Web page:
The Grassy Mountain Coal Mine had been jointly rejected by the federal and provincial governments because of significant adverse environmental impacts in 2021. AER said the project was “not in the public interest.” Alberta’s top courts dismissed all of Benga’s appeals. Finally, there is a moratorium on all new coal development and exploration in the Eastern Slopes.

Northback shouldn’t be allowed to do any exploratory coal work. Coal mining has been deemed resoundingly inappropriate for the region.

Exploratory work is also not without its own environmental impacts and liabilities;

  • Logging is required to create access roads, fragmenting sensitive habitat.
  • Shallow montane soil becomes exposed, leading to erosion and colonization by invasive species.
  • Sediment washes into rivers and creeks during precipitation events, negatively impacting aquatic habitat and watershed health.
  • Reclamation is costly and poorly enforced.

AWA submitted a statement of concern outlining these concerns and more to the Alberta Energy Regulator on September 21, 2023. The full statement can be read here.

November 30, 2020

Meet the Australian Companies Behind the Grassy Mountain Project

Who are Benga Mining, Riversdale Resources, and Hancock Prospecting Pty Ltd? These are the three Australian companies aspiring to exploit the coal of Grassy Mountain. Read more »

November 23, 2020

Adequacy?: Whitebark Pine in Benga’s Environmental Impact Assessment

“Adequacy” is a recurring theme in the Grassy Mountain Coal Project Joint Review Panel hearing. Adequacy refers to the substance of Benga Mining Ltd.’s impact assessment. It refers to whether the company has done a good job in detailing the wide range of impacts its project will have; it refers to the company’s details about how it will address those impacts. Read more »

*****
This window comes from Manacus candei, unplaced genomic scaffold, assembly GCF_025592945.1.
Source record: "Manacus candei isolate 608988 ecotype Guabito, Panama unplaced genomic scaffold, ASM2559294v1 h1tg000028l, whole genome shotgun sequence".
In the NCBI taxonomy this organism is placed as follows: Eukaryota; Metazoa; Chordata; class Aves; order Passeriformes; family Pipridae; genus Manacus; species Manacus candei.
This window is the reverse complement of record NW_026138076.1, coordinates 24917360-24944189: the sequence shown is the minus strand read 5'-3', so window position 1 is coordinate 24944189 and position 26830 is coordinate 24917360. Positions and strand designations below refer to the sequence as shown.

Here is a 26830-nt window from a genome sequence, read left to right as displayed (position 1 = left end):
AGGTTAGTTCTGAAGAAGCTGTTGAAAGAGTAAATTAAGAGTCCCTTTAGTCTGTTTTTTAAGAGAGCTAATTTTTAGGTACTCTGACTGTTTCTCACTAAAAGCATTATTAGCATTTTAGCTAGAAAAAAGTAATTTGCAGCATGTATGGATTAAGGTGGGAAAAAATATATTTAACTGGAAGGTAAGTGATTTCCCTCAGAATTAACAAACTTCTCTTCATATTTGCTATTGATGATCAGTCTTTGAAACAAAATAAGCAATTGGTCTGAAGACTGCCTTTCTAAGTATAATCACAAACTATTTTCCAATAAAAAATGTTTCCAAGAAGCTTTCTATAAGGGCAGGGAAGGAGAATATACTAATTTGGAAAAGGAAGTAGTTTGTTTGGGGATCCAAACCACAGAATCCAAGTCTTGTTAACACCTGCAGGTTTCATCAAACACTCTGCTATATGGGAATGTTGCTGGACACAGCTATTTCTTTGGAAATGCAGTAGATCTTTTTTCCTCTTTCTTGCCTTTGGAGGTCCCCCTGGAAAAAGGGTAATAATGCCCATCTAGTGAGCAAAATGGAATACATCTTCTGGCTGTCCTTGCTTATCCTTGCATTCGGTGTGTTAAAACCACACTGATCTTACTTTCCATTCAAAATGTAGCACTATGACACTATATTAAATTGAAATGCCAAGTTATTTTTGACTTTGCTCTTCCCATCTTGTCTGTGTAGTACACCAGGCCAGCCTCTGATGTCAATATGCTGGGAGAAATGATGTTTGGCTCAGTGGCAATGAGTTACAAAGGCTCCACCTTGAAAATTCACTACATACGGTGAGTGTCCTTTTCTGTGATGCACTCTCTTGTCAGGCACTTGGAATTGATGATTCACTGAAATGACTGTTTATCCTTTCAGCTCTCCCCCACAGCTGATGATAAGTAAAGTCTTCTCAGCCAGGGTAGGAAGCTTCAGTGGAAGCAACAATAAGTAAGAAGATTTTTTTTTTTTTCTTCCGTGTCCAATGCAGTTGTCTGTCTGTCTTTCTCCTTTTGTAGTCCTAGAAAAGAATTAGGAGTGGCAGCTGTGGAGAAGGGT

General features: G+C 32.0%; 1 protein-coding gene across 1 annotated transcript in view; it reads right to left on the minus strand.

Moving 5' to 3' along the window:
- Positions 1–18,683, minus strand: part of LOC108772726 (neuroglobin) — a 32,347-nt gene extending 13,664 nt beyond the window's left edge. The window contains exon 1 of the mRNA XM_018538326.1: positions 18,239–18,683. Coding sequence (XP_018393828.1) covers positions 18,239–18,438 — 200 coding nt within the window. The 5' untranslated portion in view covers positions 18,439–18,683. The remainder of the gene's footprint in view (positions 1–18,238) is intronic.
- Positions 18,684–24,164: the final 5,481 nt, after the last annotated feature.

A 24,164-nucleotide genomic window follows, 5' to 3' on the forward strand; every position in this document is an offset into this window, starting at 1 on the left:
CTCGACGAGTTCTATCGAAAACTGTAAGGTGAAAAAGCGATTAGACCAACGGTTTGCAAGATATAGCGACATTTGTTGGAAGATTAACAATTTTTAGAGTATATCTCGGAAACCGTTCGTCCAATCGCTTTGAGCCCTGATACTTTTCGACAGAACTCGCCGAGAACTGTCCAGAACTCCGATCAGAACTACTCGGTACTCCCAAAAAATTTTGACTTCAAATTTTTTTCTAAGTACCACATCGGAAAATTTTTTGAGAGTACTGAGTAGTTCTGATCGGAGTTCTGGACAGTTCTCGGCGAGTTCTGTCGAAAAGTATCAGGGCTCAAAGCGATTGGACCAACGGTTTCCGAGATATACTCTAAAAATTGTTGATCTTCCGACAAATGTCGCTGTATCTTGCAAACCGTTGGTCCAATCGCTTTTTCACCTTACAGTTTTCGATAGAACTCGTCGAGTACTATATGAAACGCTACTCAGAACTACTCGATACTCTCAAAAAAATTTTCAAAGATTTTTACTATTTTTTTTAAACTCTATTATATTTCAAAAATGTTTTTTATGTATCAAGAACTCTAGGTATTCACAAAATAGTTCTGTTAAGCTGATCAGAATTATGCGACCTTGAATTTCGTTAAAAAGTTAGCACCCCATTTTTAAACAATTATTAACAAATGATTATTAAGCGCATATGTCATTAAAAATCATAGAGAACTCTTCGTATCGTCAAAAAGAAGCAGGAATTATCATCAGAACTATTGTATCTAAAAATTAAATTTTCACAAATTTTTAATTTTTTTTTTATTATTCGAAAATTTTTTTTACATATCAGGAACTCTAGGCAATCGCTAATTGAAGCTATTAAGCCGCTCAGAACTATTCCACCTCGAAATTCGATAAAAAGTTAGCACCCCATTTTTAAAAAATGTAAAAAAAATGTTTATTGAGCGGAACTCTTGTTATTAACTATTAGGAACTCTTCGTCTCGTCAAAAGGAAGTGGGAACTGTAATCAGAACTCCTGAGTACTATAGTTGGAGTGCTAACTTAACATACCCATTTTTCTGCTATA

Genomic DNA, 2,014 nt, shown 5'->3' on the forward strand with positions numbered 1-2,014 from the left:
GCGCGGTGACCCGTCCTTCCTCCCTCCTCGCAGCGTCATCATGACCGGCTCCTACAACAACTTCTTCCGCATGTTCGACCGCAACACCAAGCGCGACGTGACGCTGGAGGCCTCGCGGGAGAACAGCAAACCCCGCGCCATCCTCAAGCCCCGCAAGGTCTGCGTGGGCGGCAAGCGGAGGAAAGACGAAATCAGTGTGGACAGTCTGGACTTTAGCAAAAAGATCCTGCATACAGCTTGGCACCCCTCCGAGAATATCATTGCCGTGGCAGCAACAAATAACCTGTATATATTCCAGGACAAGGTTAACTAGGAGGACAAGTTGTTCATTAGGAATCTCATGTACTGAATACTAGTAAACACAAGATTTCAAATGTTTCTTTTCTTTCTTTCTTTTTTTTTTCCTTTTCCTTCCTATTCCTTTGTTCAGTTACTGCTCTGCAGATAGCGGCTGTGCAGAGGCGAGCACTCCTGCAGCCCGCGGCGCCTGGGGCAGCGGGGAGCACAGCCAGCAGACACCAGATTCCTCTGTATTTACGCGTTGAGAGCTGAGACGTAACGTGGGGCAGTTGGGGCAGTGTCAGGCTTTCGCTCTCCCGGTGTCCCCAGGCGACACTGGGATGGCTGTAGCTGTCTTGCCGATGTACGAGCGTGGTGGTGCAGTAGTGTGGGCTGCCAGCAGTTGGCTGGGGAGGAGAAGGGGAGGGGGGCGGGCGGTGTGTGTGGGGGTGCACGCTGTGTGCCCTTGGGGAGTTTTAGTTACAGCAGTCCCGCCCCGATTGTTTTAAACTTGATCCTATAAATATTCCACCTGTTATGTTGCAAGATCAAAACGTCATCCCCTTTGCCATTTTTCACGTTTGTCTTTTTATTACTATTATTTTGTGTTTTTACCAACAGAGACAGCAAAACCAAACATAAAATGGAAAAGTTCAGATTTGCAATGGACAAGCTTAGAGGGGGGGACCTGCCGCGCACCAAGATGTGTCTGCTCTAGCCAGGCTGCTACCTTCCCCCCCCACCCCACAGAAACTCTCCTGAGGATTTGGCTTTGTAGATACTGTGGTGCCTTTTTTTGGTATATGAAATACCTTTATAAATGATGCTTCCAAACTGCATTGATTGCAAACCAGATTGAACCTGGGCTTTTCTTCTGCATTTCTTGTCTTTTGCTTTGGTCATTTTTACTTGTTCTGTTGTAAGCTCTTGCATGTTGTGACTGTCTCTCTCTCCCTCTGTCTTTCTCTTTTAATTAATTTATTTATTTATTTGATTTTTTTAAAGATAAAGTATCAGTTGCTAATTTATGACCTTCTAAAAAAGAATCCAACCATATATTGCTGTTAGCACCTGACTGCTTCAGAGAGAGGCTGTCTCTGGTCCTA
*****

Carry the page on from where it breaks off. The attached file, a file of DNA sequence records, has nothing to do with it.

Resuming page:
November 15, 2020

Can Benga Deliver On Its Coal Royalties Promises?

             My second post to this blog noted that Benga promises to deliver $1.7 billion in royalties and taxes to the provincial and federal governments. Here I analyze the royalties component. The analysis leaves me puzzled and unconvinced. I simply cannot see how Benga arrives at its conclusion that, on average, Alberta will collect $30 million in royalties from this mining venture Read more »

November 13, 2020

Coal Markets and Grassy Mountain: “If You Build It, Will They Buy?”

            Socio-economics. Before the Joint Review Panel began its Grassy Mountain hearing, I speculated that the socio-economic effects of Benga Mining’s proposal to exploit metallurgical coal would be the company’s strongest suit. Given the range of serious environmental questions that will be raised in the hearing, I thought Benga had to make a strong case for the positive socio-economic effects its ambitions would have for the people in the Crowsnest, for Albertans, and for Canadians. But a strong case only can be built on a foundation of favourable markets for coking coal. If Benga builds its Field of Dreams, will the global coking coal market be strong enough to realize the company’s financial promises?

Read more »

November 8, 2020

Opening Statements at the Grassy Mountain Hearing

The transcripts for the first four days of the JRP hearing totaled more than 900 pages, the product of approximately seven hours a day of presentations and questioning. Here, I’ll identify several noteworthy themes animating the opening remarks of Benga Mining, federal government departments, and intervening organizations and individuals (it’s noteworthy that no provincial department offered such remarks). Read more »